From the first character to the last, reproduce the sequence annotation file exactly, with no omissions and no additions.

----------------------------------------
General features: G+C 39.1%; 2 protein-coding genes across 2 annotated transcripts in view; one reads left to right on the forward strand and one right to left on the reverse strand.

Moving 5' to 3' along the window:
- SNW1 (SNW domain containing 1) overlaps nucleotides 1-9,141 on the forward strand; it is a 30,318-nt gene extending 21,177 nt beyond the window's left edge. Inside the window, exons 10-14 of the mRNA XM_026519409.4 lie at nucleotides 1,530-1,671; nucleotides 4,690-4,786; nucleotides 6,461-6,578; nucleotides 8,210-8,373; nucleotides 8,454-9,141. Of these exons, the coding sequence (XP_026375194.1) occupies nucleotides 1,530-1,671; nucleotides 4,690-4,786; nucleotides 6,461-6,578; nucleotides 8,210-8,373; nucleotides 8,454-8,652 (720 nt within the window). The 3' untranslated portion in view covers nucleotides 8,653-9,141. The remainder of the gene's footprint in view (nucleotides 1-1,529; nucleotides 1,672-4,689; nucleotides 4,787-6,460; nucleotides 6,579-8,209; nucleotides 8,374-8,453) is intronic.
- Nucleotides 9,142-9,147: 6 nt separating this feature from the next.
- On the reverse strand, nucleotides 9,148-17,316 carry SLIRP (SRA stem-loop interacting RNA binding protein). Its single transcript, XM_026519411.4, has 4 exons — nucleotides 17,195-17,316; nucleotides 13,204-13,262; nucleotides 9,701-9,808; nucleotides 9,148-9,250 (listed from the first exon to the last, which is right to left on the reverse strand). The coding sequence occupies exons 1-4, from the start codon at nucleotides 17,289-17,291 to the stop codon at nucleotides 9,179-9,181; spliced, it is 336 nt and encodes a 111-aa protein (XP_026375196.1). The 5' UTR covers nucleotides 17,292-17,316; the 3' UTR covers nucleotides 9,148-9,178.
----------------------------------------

General features: G+C 39.1%; 2 protein-coding genes across 2 annotated transcripts in view; one reads left to right on the forward strand and one right to left on the reverse strand.

Moving 5' to 3' along the window:
- SNW1 (SNW domain containing 1) overlaps nucleotides 1-9,141 on the forward strand; it is a 30,318-nt gene extending 21,177 nt beyond the window's left edge. Inside the window, exons 10-14 of the mRNA XM_026519409.4 lie at nucleotides 1,530-1,671; nucleotides 4,690-4,786; nucleotides 6,461-6,578; nucleotides 8,210-8,373; nucleotides 8,454-9,141. Of these exons, the coding sequence (XP_026375194.1) occupies nucleotides 1,530-1,671; nucleotides 4,690-4,786; nucleotides 6,461-6,578; nucleotides 8,210-8,373; nucleotides 8,454-8,652 (720 nt within the window). The 3' untranslated portion in view covers nucleotides 8,653-9,141. The remainder of the gene's footprint in view (nucleotides 1-1,529; nucleotides 1,672-4,689; nucleotides 4,787-6,460; nucleotides 6,579-8,209; nucleotides 8,374-8,453) is intronic.
- Nucleotides 9,142-9,147: 6 nt separating this feature from the next.
- On the reverse strand, nucleotides 9,148-17,316 carry SLIRP (SRA stem-loop interacting RNA binding protein). Its single transcript, XM_026519411.4, has 4 exons — nucleotides 17,195-17,316; nucleotides 13,204-13,262; nucleotides 9,701-9,808; nucleotides 9,148-9,250 (listed from the first exon to the last, which is right to left on the reverse strand). The coding sequence occupies exons 1-4, from the start codon at nucleotides 17,289-17,291 to the stop codon at nucleotides 9,179-9,181; spliced, it is 336 nt and encodes a 111-aa protein (XP_026375196.1). The 5' UTR covers nucleotides 17,292-17,316; the 3' UTR covers nucleotides 9,148-9,178.